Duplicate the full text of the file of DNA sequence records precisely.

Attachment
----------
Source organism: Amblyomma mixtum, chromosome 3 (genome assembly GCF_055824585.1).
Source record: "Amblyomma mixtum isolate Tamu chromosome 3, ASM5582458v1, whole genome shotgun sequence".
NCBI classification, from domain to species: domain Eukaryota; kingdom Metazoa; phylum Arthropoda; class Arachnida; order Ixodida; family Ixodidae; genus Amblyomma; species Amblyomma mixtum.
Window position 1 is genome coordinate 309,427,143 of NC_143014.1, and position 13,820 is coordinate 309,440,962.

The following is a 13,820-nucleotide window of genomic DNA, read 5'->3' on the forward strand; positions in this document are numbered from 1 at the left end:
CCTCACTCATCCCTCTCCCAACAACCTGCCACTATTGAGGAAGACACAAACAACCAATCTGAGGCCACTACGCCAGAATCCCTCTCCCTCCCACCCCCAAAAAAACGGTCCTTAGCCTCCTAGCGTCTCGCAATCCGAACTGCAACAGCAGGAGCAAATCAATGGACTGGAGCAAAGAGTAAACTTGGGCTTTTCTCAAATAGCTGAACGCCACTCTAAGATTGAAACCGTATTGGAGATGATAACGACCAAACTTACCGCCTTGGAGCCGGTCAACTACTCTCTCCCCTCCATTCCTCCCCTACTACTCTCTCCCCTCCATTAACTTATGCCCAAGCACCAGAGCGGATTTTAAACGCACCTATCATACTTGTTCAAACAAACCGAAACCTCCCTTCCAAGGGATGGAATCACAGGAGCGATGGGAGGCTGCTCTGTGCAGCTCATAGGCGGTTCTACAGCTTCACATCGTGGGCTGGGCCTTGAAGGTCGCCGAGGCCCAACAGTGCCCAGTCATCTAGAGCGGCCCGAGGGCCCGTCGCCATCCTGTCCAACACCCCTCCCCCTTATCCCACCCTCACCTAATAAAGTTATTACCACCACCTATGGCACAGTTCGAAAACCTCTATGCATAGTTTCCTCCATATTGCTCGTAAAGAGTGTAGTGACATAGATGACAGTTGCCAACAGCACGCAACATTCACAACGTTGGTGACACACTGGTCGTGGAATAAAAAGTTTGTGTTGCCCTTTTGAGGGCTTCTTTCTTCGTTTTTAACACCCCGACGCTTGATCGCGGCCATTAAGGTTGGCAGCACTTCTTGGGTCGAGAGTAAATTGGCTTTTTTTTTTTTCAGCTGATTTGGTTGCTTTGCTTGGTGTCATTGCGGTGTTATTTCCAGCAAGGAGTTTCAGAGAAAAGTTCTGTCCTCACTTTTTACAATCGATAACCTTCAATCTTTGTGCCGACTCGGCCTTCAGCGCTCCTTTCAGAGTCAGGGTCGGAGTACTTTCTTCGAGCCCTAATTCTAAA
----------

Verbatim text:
Source organism: Amblyomma mixtum, chromosome 3 (genome assembly GCF_055824585.1).
Source record: "Amblyomma mixtum isolate Tamu chromosome 3, ASM5582458v1, whole genome shotgun sequence".
NCBI classification, from domain to species: domain Eukaryota; kingdom Metazoa; phylum Arthropoda; class Arachnida; order Ixodida; family Ixodidae; genus Amblyomma; species Amblyomma mixtum.
Window position 1 is genome coordinate 309,427,143 of NC_143014.1, and position 13,820 is coordinate 309,440,962.

The following is a 13,820-nucleotide window of genomic DNA, read 5'->3' on the forward strand; positions in this document are numbered from 1 at the left end:
CCTCACTCATCCCTCTCCCAACAACCTGCCACTATTGAGGAAGACACAAACAACCAATCTGAGGCCACTACGCCAGAATCCCTCTCCCTCCCACCCCCAAAAAAACGGTCCTTAGCCTCCTAGCGTCTCGCAATCCGAACTGCAACAGCAGGAGCAAATCAATGGACTGGAGCAAAGAGTAAACTTGGGCTTTTCTCAAATAGCTGAACGCCACTCTAAGATTGAAACCGTATTGGAGATGATAACGACCAAACTTACCGCCTTGGAGCCGGTCAACTACTCTCTCCCCTCCATTCCTCCCCTACTACTCTCTCCCCTCCATTAACTTATGCCCAAGCACCAGAGCGGATTTTAAACGCACCTATCATACTTGTTCAAACAAACCGAAACCTCCCTTCCAAGGGATGGAATCACAGGAGCGATGGGAGGCTGCTCTGTGCAGCTCATAGGCGGTTCTACAGCTTCACATCGTGGGCTGGGCCTTGAAGGTCGCCGAGGCCCAACAGTGCCCAGTCATCTAGAGCGGCCCGAGGGCCCGTCGCCATCCTGTCCAACACCCCTCCCCCTTATCCCACCCTCACCTAATAAAGTTATTACCACCACCTATGGCACAGTTCGAAAACCTCTATGCATAGTTTCCTCCATATTGCTCGTAAAGAGTGTAGTGACATAGATGACAGTTGCCAACAGCACGCAACATTCACAACGTTGGTGACACACTGGTCGTGGAATAAAAAGTTTGTGTTGCCCTTTTGAGGGCTTCTTTCTTCGTTTTTAACACCCCGACGCTTGATCGCGGCCATTAAGGTTGGCAGCACTTCTTGGGTCGAGAGTAAATTGGCTTTTTTTTTTTTCAGCTGATTTGGTTGCTTTGCTTGGTGTCATTGCGGTGTTATTTCCAGCAAGGAGTTTCAGAGAAAAGTTCTGTCCTCACTTTTTACAATCGATAACCTTCAATCTTTGTGCCGACTCGGCCTTCAGCGCTCCTTTCAGAGTCAGGGTCGGAGTACTTTCTTCGAGCCCTAATTCTAAA